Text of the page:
Nepal flays India as floods ravage border areasAugust 19th, 2008 - 4:26 pm ICT by IANS
Kathmandu, Aug 19 (IANS) Officials and endangered families in Nepal’s border villages are blaming India after heavy rains damaged a barrage and triggered floods that have destroyed thousands of homes and are feared to have killed at least five people.Downpours Sunday night made the Saptakoshi river on the Indo-Nepal border swell ominously and lash the barrage over it, causing two supporting spurs to crumble.
The escaping flood water began creating havoc in Sunsari district in Nepal as well as parts of Bihar state in India across the border.
Over 30,000 people became homeless overnight in Nepal due to the floods, taking refuge on the highway and in schools and government offices.
Police officer K. Rai, who was overseeing the rescue operations, said five people, missing since Monday, were feared to have been swept away by the swirling waters.
Hundreds of villagers were seen piling their salvageable possessions on tractors, cycles and rickshaws and fleeing to neighbouring villages as well as Indian border towns.
Nepal’s famed Koshi Wildlife Reserve is also said to be under threat from the rapidly advancing waters.
The east-west highway that connects Nepal with India was flooded in parts and vehicular movement had come to a standstill.
Distraught victims who had become separated at night from their families in the frenzy to reach a safe place were Tuesday desperately searching for other members.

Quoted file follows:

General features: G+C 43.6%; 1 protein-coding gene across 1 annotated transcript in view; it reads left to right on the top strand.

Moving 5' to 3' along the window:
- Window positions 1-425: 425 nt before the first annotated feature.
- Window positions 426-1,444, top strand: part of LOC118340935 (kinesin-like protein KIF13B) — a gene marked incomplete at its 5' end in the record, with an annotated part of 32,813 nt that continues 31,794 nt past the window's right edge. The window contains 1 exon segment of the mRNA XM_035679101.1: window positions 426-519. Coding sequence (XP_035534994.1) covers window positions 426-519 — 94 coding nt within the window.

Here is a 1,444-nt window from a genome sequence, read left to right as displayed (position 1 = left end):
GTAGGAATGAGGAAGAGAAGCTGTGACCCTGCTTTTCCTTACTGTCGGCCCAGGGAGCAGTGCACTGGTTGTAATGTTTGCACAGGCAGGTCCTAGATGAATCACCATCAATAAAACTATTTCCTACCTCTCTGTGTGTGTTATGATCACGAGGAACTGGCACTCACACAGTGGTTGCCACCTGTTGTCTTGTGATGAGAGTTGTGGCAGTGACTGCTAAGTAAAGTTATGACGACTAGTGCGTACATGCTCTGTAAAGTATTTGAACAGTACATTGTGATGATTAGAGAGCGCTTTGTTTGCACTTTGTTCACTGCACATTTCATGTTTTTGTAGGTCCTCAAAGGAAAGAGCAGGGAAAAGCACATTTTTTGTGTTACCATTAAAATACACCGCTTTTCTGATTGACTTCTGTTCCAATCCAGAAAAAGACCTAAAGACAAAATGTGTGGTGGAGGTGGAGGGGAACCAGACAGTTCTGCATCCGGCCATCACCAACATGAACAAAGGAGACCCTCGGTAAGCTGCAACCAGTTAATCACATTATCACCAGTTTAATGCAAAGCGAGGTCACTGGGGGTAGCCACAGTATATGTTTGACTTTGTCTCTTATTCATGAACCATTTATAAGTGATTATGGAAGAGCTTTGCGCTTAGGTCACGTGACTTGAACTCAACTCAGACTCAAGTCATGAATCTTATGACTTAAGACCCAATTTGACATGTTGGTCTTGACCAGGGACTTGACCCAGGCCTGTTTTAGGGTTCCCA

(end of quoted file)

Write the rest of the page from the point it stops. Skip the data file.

Thousands spent the night under plastic sheets at night while the rain still continued.
As sufferings increased, charges began to be levelled against India for the disaster.
A Nepali local development officer was reported as saying that the Kushaha barrage, built with the assistance of the Indian government, had used inferior construction material, causing the quick erosion of the spurs.
Recently, Nepal’s official media had reported that a school, also built with Indian assistance under the small economic cooperation scheme, had collapsed due to inferior construction materials.
According to the Koshi river project pact, the Bihar government has to build, repair and maintain all spurs as well as embankments, Nepal’s official media said Tuesday.
Besides neglecting to repair the critical barrage, Indian officials were also accused of turning a deaf ear to pleas to open the sluice gates when the water level started rising.
“Nepal has lost millions due to the delay by the Indian side in opening the sluice gates,” Maoist mouthpiece Janadisha daily said Tuesday.
Every monsoon, when floods create havoc in the border areas, the two neighbours blame each other without taking any steps to resolve the crisis permanently.
Last year, during the government of prime minister Girija Prasad Koirala, the Maoists as well as the communists had flayed India and the government’s failure to take up the issue decisively with the Indian authorities.
With Maoist chief Prachanda being sworn in as Nepal’s new premier Monday and a Maoist-led cabinet expected to be formed soon, the sharing of water resources is likely to be a contentious issue between the two governments.